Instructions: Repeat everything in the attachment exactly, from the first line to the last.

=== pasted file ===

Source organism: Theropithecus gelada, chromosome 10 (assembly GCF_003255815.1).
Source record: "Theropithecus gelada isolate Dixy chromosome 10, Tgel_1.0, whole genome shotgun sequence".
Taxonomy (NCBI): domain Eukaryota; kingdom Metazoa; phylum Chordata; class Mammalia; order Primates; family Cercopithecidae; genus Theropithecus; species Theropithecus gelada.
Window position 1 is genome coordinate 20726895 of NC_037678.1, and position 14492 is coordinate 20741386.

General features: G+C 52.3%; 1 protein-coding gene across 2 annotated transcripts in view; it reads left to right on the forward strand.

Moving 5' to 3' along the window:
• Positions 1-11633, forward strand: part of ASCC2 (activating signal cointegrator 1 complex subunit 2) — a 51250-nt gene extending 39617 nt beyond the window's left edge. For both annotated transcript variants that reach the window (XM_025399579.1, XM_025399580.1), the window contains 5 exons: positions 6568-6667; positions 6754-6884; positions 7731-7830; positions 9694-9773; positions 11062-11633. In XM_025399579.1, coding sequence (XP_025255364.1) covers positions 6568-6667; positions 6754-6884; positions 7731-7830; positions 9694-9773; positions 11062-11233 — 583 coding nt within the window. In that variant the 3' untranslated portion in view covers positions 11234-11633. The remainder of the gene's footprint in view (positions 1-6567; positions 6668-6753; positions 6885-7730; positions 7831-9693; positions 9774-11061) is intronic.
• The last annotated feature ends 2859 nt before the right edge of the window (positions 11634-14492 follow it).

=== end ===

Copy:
Source organism: Theropithecus gelada, chromosome 10 (assembly GCF_003255815.1).
Source record: "Theropithecus gelada isolate Dixy chromosome 10, Tgel_1.0, whole genome shotgun sequence".
Taxonomy (NCBI): domain Eukaryota; kingdom Metazoa; phylum Chordata; class Mammalia; order Primates; family Cercopithecidae; genus Theropithecus; species Theropithecus gelada.
Window position 1 is genome coordinate 20726895 of NC_037678.1, and position 14492 is coordinate 20741386.

General features: G+C 52.3%; 1 protein-coding gene across 2 annotated transcripts in view; it reads left to right on the forward strand.

Moving 5' to 3' along the window:
• Positions 1-11633, forward strand: part of ASCC2 (activating signal cointegrator 1 complex subunit 2) — a 51250-nt gene extending 39617 nt beyond the window's left edge. For both annotated transcript variants that reach the window (XM_025399579.1, XM_025399580.1), the window contains 5 exons: positions 6568-6667; positions 6754-6884; positions 7731-7830; positions 9694-9773; positions 11062-11633. In XM_025399579.1, coding sequence (XP_025255364.1) covers positions 6568-6667; positions 6754-6884; positions 7731-7830; positions 9694-9773; positions 11062-11233 — 583 coding nt within the window. In that variant the 3' untranslated portion in view covers positions 11234-11633. The remainder of the gene's footprint in view (positions 1-6567; positions 6668-6753; positions 6885-7730; positions 7831-9693; positions 9774-11061) is intronic.
• The last annotated feature ends 2859 nt before the right edge of the window (positions 11634-14492 follow it).